Two new cooking projects, or how we happily ate a dinner mainly consisting of Brussels sprouts.
We are about to start a Meat 101 project, a little home cooking school with the guidance of a great cookbook. While I was browsing for a cookbook that would teach us good technique and had recipes that are accessible to meat amateurs, I stumbled onto Susie Middleton's cookbook Fast, Fresh & Green. We've been trying to eat more vegetables, and from what I can tell so far, this cookbook seems to be a reliable sources of shockingly good vegetable recipes. The three dishes I've made from it so far have all exceeded my expectations for being mouth-watering and delicious. So, I found myself a second cooking project. I'll be cooking my way through this whole book, and honestly I've never been so excited about cooking vegetables.
Fast, Fresh & Green is organized around cooking methods, like roasting or braising. Each chapter starts with a master recipe and then follows with several examples of adaptations. Not all of the recipes are what I call fast, but they are straight-forward. Middleton pays attention to vegetables as if they are the main course, and so you could be happy making a meal out of many of the dishes.
Right now I am in love with the chapter on roasting. Check out the Brussels Sprouts recipe below, and look for a caramelized tomato recipe and a sweet potato fry recipe soon!
The recipe claims to serve four as a side dish, but I doubled it with two pounds of Brussels sprouts and we only had one serving left over.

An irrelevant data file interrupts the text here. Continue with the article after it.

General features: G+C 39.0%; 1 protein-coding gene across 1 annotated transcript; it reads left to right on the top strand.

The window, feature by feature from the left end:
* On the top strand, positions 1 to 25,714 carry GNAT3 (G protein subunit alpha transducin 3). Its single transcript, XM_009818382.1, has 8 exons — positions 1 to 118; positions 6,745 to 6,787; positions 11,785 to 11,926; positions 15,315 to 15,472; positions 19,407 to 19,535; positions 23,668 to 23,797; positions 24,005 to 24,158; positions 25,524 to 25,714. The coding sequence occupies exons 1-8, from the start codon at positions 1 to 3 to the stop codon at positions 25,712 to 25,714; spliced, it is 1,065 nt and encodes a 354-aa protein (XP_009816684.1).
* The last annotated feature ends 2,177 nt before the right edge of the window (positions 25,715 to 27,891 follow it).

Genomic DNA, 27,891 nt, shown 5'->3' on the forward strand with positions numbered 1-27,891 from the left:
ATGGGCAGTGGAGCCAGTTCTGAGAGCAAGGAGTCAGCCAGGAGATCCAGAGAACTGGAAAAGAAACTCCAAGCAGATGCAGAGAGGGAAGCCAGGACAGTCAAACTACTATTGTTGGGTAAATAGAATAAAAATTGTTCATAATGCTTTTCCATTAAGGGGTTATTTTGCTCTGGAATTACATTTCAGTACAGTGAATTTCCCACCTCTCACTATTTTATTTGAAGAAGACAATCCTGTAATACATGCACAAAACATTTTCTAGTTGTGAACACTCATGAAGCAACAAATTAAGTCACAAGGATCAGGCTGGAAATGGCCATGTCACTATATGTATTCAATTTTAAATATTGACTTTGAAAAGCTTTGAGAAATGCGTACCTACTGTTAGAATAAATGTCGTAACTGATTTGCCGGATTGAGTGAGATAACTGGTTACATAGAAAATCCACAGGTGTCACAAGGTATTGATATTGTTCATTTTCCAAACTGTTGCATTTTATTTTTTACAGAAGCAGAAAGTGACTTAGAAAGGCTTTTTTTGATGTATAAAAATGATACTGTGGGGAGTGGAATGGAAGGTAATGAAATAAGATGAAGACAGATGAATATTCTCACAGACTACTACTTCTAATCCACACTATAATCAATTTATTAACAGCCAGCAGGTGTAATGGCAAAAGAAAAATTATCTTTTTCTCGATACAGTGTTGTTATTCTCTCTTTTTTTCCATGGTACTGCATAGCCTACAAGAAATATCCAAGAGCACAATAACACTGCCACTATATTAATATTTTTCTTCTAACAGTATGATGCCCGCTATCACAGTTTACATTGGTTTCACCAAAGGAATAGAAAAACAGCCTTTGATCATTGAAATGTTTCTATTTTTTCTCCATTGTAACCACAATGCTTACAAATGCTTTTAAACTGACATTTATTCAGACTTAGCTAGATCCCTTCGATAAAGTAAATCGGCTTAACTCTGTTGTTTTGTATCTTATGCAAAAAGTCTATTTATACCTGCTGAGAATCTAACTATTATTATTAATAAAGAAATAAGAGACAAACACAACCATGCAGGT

Before you get started, preheat the oven to 475°. Trim off the root end of each Brussels Sprout and cut them in half.
Toss the cut halves with olive oil and salt and lay, cut side down, on a baking sheet lined with foil or parchment paper. I used half olive oil and half canola oil - I don't think you need extra virgin olive oil here because at the high temperature used for roasting the extra virgin olive oil will lose that great flavor. I also substituted table salt for kosher, but used only half the amount because the finer grains can taste saltier.
Some of the outside leaves came loose while I was stirring them in the oil - I tossed these into a quick rice pilaf with apricots and walnuts. You could probably roast them too, I was just worried that they would burn.
While the vegetables are roasting for about 16 minutes, the next step is to make a light orange butter sauce. This is optional - the sauce made had a subtle sweetness that we liked and made the recipe worthy of main dish status, but roasted Brussels sprouts would also be great with just some melted butter and salt.
For the sauce, stir together the liquids together in a small saucepan and and heat until hot. Then whisk in the cold, cubed butter until incorporated. Toss the veggies with the sauce and serve.
Roasted Brussels Sprouts with Orange Butter Sauce
1 LB / 455 G small Brussels sprouts
2 Tbsp extra-virgin olive oil
1/2 tsp kosher salt
2 tsp balsamic vinegar
1 Tbsp maple syrup
1 Tbsp fresh orange juice
1/2 tsp grated orange zest
2 Tbsp cold, unsalted butter
1. Preheat the oven to 475° and prepare a large baking sheet with foil or parchment paper.
2. Trim and halve the Brussels sprouts. Toss them with olive oil and salt in a bowl. Place them cut side down on the pan.
3. Roast until the tops are browned and the sprouts are cooked through, 15 to 18 minutes. Return to a mixing bowl.
4. Combine the balsamic vinegar, maple syrup, orange juice, and orange zest in a saucepan, heating just till it is hot but not simmering. Remove the pan from heat and stir in the cold butter until completely melted. This sauce doesn't reheat well, so don't make it ahead of time. Toss the Brussels sprouts in the sauce and serve.